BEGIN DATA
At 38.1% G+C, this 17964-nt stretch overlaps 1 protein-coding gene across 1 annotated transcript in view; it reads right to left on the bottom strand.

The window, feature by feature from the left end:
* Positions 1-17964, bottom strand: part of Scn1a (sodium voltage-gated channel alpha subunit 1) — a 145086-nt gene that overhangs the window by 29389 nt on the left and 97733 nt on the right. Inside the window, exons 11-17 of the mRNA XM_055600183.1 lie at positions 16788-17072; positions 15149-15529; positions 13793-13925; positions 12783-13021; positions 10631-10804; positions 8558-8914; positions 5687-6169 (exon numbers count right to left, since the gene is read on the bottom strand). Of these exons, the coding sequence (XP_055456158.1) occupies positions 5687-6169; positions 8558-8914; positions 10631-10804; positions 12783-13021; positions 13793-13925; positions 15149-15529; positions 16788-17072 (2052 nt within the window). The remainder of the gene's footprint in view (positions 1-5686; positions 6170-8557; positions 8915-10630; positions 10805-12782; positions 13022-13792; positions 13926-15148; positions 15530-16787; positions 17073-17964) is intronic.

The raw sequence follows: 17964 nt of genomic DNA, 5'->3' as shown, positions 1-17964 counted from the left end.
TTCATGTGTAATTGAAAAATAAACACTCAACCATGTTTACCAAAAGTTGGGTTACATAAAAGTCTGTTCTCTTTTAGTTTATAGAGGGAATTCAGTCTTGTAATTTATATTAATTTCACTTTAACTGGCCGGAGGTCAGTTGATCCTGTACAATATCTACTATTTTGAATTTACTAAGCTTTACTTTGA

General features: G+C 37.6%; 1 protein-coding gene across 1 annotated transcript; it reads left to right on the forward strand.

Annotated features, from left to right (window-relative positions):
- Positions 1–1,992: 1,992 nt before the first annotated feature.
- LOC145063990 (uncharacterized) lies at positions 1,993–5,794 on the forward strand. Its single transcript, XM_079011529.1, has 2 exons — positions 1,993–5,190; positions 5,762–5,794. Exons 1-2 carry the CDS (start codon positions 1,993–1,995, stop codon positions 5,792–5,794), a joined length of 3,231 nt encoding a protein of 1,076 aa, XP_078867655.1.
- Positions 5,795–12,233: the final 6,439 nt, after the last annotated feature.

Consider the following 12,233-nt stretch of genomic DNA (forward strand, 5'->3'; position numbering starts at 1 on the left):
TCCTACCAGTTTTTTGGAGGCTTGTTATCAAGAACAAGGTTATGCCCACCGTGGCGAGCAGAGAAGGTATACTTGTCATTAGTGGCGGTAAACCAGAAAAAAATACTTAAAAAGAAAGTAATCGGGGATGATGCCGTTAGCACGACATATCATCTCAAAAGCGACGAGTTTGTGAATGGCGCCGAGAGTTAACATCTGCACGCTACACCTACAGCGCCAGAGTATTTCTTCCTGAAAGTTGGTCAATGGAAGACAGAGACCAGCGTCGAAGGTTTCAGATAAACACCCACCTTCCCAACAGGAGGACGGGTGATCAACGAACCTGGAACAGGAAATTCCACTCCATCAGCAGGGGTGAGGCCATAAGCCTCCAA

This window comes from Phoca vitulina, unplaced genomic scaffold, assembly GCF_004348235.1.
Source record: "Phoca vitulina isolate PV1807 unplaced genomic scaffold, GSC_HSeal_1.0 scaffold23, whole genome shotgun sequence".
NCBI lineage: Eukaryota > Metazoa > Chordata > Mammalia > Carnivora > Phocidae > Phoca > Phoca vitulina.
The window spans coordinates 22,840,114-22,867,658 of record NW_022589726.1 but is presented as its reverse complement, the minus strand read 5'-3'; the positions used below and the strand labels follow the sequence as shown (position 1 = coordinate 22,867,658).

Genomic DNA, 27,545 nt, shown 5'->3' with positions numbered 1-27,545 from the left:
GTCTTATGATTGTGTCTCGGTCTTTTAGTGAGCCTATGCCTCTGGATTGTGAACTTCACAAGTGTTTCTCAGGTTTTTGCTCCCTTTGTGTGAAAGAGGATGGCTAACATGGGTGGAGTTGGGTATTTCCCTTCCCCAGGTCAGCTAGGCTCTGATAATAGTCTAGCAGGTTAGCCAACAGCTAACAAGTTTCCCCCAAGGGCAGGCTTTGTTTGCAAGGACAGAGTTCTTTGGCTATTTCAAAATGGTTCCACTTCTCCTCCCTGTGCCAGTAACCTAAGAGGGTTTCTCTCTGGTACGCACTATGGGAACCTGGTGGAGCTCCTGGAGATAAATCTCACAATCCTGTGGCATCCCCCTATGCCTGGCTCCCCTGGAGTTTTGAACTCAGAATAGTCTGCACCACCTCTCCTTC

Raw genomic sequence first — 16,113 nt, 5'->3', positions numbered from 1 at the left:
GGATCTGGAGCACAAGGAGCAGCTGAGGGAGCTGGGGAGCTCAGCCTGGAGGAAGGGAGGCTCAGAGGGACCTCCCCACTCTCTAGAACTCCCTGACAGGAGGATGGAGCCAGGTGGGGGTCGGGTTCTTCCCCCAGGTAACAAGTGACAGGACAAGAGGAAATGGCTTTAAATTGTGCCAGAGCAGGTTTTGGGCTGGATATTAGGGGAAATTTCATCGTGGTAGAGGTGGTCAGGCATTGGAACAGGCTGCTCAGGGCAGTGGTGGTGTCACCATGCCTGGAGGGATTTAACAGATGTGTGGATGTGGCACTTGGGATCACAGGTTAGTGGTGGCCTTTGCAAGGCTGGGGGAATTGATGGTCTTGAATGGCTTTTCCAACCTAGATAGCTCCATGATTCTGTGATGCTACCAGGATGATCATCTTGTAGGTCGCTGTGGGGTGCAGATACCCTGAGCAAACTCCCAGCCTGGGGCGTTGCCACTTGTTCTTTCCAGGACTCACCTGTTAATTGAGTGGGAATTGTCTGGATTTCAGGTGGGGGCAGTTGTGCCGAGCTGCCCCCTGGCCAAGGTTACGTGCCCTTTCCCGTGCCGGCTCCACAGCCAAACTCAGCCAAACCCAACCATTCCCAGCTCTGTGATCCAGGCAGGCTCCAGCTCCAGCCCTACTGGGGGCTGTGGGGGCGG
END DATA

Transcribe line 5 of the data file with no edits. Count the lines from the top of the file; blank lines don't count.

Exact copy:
TTCATGTGTAATTGAAAAATAAACACTCAACCATGTTTACCAAAAGTTGGGTTACATAAAAGTCTGTTCTCTTTTAGTTTATAGAGGGAATTCAGTCTTGTAATTTATATTAATTTCACTTTAACTGGCCGGAGGTCAGTTGATCCTGTACAATATCTACTATTTTGAATTTACTAAGCTTTACTTTGA